Women's Health South Africa|July 2020
They had already exchanged 21 WhatsApp messages that weekend, but it was the double ping she received en route to their Sunday dinner date that made 27-year-old Chloe’s adrenaline surge. “I’m so sorry to do this...” her friend Karen wrote, before bailing for the third time that month. Furious, Chloe stewed: her shoulders clenched, she wrote a passive-aggressive retort she knew she’d never send, then realised she’d also been lumbered with cancelling the reservation. As for plan B? She could now make late yoga, but her desire to practise had evaporated along with her social life. As she waited for her Uber to take her home, she scrolled through her emails, finding reminders about a staff meeting and the R900 she owed for a bachelorette party. Far from ending the weekend rested, she felt hopeless, mind-frazzled, sh*t.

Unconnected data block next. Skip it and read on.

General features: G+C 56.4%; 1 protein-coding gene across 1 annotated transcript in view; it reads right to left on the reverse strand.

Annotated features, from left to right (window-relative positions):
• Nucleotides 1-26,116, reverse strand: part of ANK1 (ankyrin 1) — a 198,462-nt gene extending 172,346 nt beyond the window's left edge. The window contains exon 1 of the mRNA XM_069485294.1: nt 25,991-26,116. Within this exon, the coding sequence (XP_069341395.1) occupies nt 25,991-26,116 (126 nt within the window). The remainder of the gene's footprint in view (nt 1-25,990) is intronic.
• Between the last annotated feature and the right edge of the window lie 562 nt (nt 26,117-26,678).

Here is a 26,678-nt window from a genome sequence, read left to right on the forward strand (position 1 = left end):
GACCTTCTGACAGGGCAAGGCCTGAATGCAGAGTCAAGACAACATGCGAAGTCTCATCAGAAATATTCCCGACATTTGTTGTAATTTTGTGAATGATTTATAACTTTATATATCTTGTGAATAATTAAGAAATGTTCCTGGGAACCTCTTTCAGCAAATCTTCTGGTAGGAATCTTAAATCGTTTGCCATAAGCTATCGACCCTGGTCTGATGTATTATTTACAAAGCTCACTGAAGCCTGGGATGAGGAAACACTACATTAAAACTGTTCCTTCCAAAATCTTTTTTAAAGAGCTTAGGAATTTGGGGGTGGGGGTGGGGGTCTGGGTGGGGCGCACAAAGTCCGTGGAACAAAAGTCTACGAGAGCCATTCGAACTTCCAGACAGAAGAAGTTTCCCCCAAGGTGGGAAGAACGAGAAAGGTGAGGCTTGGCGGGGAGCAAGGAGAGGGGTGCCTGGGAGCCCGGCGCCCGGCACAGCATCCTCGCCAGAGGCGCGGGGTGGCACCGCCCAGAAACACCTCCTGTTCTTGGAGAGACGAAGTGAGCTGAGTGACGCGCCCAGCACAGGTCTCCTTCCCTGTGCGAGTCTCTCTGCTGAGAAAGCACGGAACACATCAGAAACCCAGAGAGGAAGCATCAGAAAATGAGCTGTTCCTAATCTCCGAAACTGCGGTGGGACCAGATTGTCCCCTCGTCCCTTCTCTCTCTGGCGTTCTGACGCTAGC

This sh*t has a name – emotional exhaustion. And if it sounds like the kind of PR-speak employed by a celebrity who’s just been papped with some mysterious white powder, it’s a real phenomenon. “We’re talking about the first stage of burnout, brought on when you’re constantly exposed to stressful situations and, rather than deal with them effectively, you ignore them and let the stress fester,” says Dr Amelia Nagoski, feminist academic and author of a book on the subject – Burnout: The Secret To Unlocking The Stress Cycle, which she co-wrote with her twin sister, and fellow doctor, Emily (oh, to be a member of that high-achieving family). They found that while emotions themselves are nothing sinister – “the release of neurochemicals in the brain, in response to some stimulus” – exhaustion builds when you get stuck in a repeated emotion. “Emotions are based in the body, so emotional exhaustion becomes a kind of physical exhaustion when you don’t complete the cycle from stress-response to relaxation,” Nagoski explains. “For example, your muscles tense up without the release that’s supposed to follow.” Because fatigue from feelings is deemed less important than the kind you feel after running a half marathon, you likely ignore it, or worse still, blame yourself for not handling so-called #firstworldproblems. Instead of resting, you power on, bottled-up stress leeching your energy reserves like Google Maps tracking in the background. And the consequences of a stiff upper lip go beyond a pursed mouth: the list of conditions that can be traced back to exhaustion – both the mental (anxiety and depression) and the physical (raised blood pressure and migraine) – is extensive. Which makes you question, what would happen if you followed the memes and… Gave fewer f*cks?
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